I admit I’ve been away from the game of buying limited and exclusive kicks for a while, so recently I’ve tried to work myself in with the times.
So today the retro Air Jordan 6 “Carmine” launched. It’s one of those pairs most sneaker-head’s had marked on their calendars with the hope of copping them a pair at their local sneaker store or online. Two increasingly daunting tasks.
One glaring change I’ve noticed since the early 2000’s (when I was deep into buying kicks), is the increased popularity of retro Air Jordan’s. Back when I was buying Jordan’s, or any other pair of kicks for that matter, it was all about being a fan and collector first. Now, collectors are being threatened by something much more dangerous than other collectors — and that is resellers.
You have greedy people (or companies) who don’t want to buy for collecting reasons, but for the sole purpose of making a quick buck. Jordan’s are now commodities trading on the open market.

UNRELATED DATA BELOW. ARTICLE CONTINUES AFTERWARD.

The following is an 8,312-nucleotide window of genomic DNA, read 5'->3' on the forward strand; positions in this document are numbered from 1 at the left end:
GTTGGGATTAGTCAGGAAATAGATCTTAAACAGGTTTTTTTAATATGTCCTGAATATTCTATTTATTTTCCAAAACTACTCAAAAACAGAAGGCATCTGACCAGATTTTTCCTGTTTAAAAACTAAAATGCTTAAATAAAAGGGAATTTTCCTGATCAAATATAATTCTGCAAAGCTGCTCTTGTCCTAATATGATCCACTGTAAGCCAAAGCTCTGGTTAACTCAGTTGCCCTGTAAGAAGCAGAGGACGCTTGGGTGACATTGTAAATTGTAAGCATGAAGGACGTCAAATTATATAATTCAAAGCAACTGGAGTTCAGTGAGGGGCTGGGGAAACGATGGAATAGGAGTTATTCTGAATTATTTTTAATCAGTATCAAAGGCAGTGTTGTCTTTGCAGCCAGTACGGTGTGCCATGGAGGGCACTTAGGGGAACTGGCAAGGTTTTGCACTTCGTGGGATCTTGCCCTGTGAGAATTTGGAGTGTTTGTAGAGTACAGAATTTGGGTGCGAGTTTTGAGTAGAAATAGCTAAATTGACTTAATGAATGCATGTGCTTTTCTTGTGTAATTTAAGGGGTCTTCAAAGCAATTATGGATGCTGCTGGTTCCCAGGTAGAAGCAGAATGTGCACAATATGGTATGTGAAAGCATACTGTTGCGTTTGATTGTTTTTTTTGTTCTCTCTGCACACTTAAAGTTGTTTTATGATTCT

Like a person once said on my Twitter Timeline, “Dudes are flipping kicks like their stocks.” Man is that a sad truth.
Don’t get me wrong, I’m all about the common man making a quick buck, but not in the process of cheapening an art form or culture. Paying $170 + tax for some retro Air Jordan’s for the purpose of throwing a $325 sticker price on it — isn’t cool at all.
Eventually, average folks will be completely priced out of the commodity known as retro Air Jordan’s, and only the more famous, well-connected, or affluent person will be able to get them a pair.
And that’s unfortunate.